Publisher:Author: Brandon Sanderson
Release: February 20th 2018
I received a copy of White Sand Vol. 2 in exchange for a fair and honest review.
I love the worlds that Brandon Sanderson creates, so obviously any graphic novel series he works on I’m going to be all over it. The story fits into the world of Cosmere, and the adaptation into the visual world is striking. I love the particular art style chosen for the series – it fits perfectly with the world and story being told (it even looks gritty and desert like).
The second volume is the continuation of the plot started in the first volume, though this one is more politically driven than action driven. I personally enjoyed this deviation, as it allowed us to get to know the main characters more, as well as seeing more of the side characters and potential antagonists (in a political story, I feel like every character is a potential antagonist).
The perspective focuses mostly on Kenton of course, though Khriss gets some focus as well. I’ll admit that while I do feel bad for Khriss (losing her fiancé without really getting any answers or sense of closure); I’m more intrigued by Kenton and his world. I love the Sand Masters and am fascinated by the political strife they’re finding themselves in. It’s almost comical to see just how badly Kenton needs Khriss’ assistance in all things political; he just doesn’t get it. Though he does try, which I give him credit for.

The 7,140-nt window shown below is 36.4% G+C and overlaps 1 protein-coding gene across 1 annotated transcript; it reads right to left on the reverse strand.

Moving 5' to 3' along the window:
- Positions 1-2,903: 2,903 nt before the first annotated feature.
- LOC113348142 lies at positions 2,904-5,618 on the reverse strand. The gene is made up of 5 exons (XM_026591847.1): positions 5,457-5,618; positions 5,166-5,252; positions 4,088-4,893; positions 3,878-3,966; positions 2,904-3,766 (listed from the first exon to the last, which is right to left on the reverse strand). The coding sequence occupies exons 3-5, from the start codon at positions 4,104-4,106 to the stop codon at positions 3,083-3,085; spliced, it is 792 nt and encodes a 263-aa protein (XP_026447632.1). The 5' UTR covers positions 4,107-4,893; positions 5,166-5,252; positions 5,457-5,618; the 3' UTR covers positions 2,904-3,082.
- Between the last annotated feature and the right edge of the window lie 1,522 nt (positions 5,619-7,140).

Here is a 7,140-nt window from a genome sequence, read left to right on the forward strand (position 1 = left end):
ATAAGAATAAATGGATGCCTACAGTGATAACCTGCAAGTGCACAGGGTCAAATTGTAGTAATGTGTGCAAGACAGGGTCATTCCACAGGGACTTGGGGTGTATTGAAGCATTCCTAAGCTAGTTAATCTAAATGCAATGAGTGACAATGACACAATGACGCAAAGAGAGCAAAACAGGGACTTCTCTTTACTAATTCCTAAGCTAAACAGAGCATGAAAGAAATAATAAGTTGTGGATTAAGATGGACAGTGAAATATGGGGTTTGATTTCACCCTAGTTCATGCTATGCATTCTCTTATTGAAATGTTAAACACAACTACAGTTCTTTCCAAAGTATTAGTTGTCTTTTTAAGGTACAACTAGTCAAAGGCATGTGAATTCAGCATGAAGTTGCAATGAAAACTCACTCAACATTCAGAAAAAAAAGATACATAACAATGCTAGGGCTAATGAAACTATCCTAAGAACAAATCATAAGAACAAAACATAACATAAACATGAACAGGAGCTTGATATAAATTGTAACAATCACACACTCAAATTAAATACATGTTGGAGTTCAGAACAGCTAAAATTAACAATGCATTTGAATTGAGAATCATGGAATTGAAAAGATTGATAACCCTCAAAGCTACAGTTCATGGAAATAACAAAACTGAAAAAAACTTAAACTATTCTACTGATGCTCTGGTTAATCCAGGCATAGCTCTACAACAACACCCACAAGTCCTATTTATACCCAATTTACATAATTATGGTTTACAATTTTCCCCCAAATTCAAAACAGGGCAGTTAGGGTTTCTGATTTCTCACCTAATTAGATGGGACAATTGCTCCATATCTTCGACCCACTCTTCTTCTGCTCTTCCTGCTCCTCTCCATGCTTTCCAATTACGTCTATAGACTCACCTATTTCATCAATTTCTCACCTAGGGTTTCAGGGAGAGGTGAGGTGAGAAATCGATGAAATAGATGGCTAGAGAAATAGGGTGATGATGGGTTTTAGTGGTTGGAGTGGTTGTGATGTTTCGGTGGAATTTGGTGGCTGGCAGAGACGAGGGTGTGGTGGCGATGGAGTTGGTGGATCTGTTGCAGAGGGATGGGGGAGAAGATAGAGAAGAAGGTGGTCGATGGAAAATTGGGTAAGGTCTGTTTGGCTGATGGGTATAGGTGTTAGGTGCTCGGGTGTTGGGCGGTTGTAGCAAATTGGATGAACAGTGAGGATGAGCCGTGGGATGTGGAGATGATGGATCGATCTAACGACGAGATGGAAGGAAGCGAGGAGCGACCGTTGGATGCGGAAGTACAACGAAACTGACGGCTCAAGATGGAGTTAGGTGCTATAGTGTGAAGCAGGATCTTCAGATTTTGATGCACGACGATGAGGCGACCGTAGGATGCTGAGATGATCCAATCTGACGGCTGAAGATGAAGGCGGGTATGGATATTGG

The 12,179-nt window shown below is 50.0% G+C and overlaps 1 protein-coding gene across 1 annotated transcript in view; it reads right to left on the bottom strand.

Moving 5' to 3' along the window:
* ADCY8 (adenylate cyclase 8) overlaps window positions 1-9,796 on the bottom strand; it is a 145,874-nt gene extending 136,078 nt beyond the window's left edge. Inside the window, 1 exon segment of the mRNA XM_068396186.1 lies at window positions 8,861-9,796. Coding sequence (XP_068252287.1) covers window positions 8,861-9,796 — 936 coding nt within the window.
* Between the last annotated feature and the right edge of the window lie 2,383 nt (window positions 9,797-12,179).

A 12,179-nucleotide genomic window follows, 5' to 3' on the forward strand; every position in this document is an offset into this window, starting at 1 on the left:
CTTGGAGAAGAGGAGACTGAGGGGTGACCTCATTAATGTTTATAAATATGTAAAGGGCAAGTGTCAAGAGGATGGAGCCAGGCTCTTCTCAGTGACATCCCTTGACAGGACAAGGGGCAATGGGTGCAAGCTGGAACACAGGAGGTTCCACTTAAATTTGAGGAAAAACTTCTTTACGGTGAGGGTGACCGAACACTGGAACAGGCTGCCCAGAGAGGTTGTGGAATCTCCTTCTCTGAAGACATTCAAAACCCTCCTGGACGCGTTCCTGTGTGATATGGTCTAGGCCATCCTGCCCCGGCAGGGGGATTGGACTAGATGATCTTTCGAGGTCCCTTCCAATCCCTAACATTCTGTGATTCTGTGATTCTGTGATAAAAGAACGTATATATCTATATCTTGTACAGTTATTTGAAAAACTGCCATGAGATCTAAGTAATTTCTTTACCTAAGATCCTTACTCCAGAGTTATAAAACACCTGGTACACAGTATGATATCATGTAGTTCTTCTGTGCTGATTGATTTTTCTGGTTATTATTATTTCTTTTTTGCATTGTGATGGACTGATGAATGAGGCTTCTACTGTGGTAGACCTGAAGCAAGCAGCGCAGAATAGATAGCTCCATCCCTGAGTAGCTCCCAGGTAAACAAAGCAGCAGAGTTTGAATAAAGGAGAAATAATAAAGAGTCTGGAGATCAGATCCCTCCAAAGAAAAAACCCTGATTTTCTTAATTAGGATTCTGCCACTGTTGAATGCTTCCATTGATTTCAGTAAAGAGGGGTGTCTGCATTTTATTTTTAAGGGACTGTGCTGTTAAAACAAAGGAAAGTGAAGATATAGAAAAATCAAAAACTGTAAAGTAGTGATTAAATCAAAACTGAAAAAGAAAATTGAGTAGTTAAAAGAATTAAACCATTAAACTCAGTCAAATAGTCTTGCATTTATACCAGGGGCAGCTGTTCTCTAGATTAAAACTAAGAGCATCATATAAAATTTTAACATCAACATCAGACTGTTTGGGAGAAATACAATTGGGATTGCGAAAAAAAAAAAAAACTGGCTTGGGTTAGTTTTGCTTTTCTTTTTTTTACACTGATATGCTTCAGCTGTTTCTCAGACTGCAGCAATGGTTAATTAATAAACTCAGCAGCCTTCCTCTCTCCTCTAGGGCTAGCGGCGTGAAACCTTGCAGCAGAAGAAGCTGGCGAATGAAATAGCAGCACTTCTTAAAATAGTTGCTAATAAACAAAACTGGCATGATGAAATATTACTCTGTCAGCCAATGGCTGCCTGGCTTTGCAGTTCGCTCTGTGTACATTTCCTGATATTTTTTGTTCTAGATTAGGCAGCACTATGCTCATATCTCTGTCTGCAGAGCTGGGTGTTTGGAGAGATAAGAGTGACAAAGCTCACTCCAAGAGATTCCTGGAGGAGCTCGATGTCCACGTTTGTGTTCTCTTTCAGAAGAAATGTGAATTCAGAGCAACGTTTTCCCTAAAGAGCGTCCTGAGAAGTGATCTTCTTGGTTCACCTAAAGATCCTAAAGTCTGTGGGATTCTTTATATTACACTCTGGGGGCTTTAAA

I’ll confess that volume two is a bit slower pace than the first volume. At least it feels that way at times. There are still plenty of action scenes to be had (remember, a lot of people dislike the Sand Masters and Kenton in particular, and that tends to result in assassination attempts in a world like this). Still, I’m enjoying the buildup for what it is. For me, the action doesn’t mean as much without the buildup taking the time to explain what’s happening and why it’s important.
My one complaint about this volume was the sudden change in art style for the last issue. Maybe it’s because I loved the previous style so much, but the transition was jarring and almost off-putting (but not quite, thankfully). It lost all the textures I loved, and the colors were more vibrant (which I may grow to like, but I certainly didn’t like it upon its first appearance). I hope future volumes go back to the original style, though I don’t dislike the new one enough to let it prevent me from reading them should it stick with this one (mostly because I love the series).
I’m curious to see how all the political plotting is going to pan out for the Sand Masters. Will the deals and changes Kenton and Khriss made be enough, or is it too little too late? I’m actually a little bit anxious for the next volume, which is a shame, since I have no idea when it’ll be out. Hopefully sooner rather than later! (I know; I’m greedy like that).